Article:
A community land trust is a nonprofit model that enables affordable housing to remain affordable virtually forever. The premise of the model is to convey ownership using a 99-year ground lease, which intentionally limits appreciation. There are more than 250 CLT’s throughout the United States, and six in North Carolina.
Our homes remain affordable because we limit appreciation that can be realized by our homeowners. We are able to limit appreciation because we retain the deed to all of our properties. We convey an ownership interest in these properties using a 99-year ground lease, which is consistent with the community land trust model. Our objective is to keep our homes affordable to future home buyers who will need affordable housing options.
There are two key differences: Community Home Trust homeowners must reside in their homes, and they cannot sell their homes to anyone at any price. However, like private market owners, Community Home Trust homeowners have the security and tax advantages of ownership along with the financial obligations of the property including but not limited to: the mortgage, homeowner’s insurance, homeowner’s association dues and annual property taxes. Our homeowners are responsible for maintaining their homes and addressing repair needs (e.g. servicing the HVAC system, changing the air filters monthly, fixing leaks, etc.).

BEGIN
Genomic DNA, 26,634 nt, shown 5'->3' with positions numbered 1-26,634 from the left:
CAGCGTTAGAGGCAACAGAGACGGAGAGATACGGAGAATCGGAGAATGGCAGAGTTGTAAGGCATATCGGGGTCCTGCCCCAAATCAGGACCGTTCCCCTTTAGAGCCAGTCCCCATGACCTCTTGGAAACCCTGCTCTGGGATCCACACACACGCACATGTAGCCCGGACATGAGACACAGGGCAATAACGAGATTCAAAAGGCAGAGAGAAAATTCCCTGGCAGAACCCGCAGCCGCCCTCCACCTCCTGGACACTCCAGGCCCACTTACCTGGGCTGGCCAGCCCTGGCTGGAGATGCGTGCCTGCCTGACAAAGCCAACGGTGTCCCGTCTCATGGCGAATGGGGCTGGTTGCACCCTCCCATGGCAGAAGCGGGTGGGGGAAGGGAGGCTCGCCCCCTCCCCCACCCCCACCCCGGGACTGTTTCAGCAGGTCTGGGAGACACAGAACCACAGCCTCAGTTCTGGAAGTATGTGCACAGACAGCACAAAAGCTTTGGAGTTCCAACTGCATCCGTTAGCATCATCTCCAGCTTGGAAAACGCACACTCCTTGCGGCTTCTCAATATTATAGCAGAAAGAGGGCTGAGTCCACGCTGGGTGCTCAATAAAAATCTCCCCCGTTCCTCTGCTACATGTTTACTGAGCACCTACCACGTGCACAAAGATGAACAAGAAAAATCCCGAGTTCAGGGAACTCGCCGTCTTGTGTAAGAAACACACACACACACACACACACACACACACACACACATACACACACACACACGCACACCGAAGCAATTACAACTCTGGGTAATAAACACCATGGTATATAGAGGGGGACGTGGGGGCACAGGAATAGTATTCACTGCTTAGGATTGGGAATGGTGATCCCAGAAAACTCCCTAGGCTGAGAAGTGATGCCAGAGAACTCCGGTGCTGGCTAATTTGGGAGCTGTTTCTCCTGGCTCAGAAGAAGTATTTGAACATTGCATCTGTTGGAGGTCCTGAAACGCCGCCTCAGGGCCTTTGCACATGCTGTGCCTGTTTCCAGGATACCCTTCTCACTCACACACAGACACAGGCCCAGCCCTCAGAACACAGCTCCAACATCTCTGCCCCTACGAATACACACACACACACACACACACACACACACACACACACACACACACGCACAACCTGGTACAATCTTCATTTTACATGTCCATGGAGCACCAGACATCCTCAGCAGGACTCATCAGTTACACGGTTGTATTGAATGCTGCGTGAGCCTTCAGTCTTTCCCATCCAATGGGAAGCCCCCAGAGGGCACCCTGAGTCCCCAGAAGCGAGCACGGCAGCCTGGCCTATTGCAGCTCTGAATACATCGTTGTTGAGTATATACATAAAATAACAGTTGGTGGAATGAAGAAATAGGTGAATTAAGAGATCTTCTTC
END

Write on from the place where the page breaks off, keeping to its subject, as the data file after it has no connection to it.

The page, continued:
The ground lease is the document that transfers the rights to buy, own, possess, and sell a Community Home Trust property. It also provides some limits on the rights to alter, convey, and profit from that property. The ground lease requires the home be your primary residence.
Appreciation is not related to the actual market value of the homes. Buyers can earn between 0% – 1% per year of ownership on their investment in the home. Appreciation is tied to the median family income for a family of 4, which is published by HUD each year. Buyers also cannot lose money on their homes, so the worst case scenario involves a homeowner selling their home for the same amount for which they purchased it. Even with no appreciation, owners can still gain equity by paying down their mortgage each year.